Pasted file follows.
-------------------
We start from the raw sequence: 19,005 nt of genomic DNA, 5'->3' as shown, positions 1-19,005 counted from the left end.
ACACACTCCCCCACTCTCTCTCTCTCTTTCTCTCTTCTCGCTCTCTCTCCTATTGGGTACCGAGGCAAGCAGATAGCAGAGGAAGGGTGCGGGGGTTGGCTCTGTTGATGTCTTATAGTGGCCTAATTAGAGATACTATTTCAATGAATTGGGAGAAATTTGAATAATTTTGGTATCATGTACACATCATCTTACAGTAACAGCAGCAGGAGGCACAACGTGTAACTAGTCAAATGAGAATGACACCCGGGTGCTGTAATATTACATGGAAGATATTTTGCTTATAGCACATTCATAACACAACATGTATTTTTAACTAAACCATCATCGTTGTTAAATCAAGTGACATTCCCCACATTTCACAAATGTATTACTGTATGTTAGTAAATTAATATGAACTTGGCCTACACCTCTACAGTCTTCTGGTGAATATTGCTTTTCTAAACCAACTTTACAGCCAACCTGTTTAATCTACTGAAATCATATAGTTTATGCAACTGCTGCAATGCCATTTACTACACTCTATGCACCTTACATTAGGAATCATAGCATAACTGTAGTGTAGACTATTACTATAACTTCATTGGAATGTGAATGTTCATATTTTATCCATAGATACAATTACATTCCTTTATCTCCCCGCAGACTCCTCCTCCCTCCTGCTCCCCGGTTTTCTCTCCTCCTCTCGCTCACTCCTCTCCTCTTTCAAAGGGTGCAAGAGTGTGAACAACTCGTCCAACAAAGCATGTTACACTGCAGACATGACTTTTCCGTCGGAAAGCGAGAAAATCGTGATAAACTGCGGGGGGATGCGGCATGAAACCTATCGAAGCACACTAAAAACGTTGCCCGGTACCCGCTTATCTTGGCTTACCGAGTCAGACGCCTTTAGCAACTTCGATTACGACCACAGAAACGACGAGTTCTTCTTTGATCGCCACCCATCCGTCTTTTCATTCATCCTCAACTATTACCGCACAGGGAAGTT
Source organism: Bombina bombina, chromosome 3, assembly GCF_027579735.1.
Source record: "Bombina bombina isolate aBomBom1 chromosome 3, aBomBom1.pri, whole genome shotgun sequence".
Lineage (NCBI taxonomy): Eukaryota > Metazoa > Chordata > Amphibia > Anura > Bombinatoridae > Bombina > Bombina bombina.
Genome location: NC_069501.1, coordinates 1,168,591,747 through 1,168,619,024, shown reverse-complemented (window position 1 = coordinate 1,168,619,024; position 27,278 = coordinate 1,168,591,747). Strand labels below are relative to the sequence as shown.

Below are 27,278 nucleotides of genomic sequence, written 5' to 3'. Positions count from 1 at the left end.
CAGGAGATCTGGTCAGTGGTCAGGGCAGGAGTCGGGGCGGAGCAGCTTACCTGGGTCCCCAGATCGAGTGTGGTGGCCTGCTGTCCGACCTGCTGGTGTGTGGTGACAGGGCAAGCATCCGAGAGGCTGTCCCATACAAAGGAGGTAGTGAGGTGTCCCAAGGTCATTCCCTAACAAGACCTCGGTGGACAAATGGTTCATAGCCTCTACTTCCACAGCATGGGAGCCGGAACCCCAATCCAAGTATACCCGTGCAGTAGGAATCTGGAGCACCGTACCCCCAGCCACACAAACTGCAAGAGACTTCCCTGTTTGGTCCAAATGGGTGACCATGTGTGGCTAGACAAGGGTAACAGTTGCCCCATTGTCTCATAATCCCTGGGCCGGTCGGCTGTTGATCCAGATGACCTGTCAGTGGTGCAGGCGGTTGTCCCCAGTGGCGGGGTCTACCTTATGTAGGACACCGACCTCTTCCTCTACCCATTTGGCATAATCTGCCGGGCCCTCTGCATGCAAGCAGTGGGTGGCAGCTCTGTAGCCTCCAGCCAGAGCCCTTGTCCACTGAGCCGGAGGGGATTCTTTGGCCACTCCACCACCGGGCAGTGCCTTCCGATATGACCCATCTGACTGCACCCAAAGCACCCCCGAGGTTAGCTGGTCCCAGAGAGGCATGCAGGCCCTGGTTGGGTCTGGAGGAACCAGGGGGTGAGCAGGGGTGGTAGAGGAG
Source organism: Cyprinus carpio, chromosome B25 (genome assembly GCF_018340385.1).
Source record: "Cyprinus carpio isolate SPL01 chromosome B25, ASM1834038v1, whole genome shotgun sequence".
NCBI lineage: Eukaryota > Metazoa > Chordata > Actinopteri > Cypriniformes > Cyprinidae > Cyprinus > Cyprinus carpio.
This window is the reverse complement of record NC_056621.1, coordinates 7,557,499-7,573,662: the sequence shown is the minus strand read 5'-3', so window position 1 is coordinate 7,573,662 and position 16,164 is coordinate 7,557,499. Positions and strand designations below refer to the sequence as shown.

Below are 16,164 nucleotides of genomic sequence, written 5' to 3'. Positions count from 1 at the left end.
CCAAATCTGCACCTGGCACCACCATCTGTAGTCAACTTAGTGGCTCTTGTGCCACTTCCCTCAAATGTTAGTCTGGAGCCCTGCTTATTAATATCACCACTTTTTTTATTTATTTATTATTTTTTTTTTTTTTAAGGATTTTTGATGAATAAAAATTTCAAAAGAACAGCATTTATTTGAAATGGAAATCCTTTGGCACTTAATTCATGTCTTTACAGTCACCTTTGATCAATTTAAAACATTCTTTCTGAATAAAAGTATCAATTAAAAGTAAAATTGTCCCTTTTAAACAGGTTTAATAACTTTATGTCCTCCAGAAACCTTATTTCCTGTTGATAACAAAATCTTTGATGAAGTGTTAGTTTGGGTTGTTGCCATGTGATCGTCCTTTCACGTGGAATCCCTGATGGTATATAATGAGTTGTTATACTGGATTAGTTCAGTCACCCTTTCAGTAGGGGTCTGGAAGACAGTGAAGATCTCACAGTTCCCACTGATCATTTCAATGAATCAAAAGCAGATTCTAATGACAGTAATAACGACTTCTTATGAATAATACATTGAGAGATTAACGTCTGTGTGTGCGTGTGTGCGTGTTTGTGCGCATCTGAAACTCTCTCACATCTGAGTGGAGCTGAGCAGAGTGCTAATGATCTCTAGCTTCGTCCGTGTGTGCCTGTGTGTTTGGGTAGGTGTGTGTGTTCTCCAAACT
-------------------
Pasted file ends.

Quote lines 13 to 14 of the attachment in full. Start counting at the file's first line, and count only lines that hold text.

Below are 16,164 nucleotides of genomic sequence, written 5' to 3'. Positions count from 1 at the left end.
CCAAATCTGCACCTGGCACCACCATCTGTAGTCAACTTAGTGGCTCTTGTGCCACTTCCCTCAAATGTTAGTCTGGAGCCCTGCTTATTAATATCACCACTTTTTTTATTTATTTATTATTTTTTTTTTTTTTAAGGATTTTTGATGAATAAAAATTTCAAAAGAACAGCATTTATTTGAAATGGAAATCCTTTGGCACTTAATTCATGTCTTTACAGTCACCTTTGATCAATTTAAAACATTCTTTCTGAATAAAAGTATCAATTAAAAGTAAAATTGTCCCTTTTAAACAGGTTTAATAACTTTATGTCCTCCAGAAACCTTATTTCCTGTTGATAACAAAATCTTTGATGAAGTGTTAGTTTGGGTTGTTGCCATGTGATCGTCCTTTCACGTGGAATCCCTGATGGTATATAATGAGTTGTTATACTGGATTAGTTCAGTCACCCTTTCAGTAGGGGTCTGGAAGACAGTGAAGATCTCACAGTTCCCACTGATCATTTCAATGAATCAAAAGCAGATTCTAATGACAGTAATAACGACTTCTTATGAATAATACATTGAGAGATTAACGTCTGTGTGTGCGTGTGTGCGTGTTTGTGCGCATCTGAAACTCTCTCACATCTGAGTGGAGCTGAGCAGAGTGCTAATGATCTCTAGCTTCGTCCGTGTGTGCCTGTGTGTTTGGGTAGGTGTGTGTGTTCTCCAAACT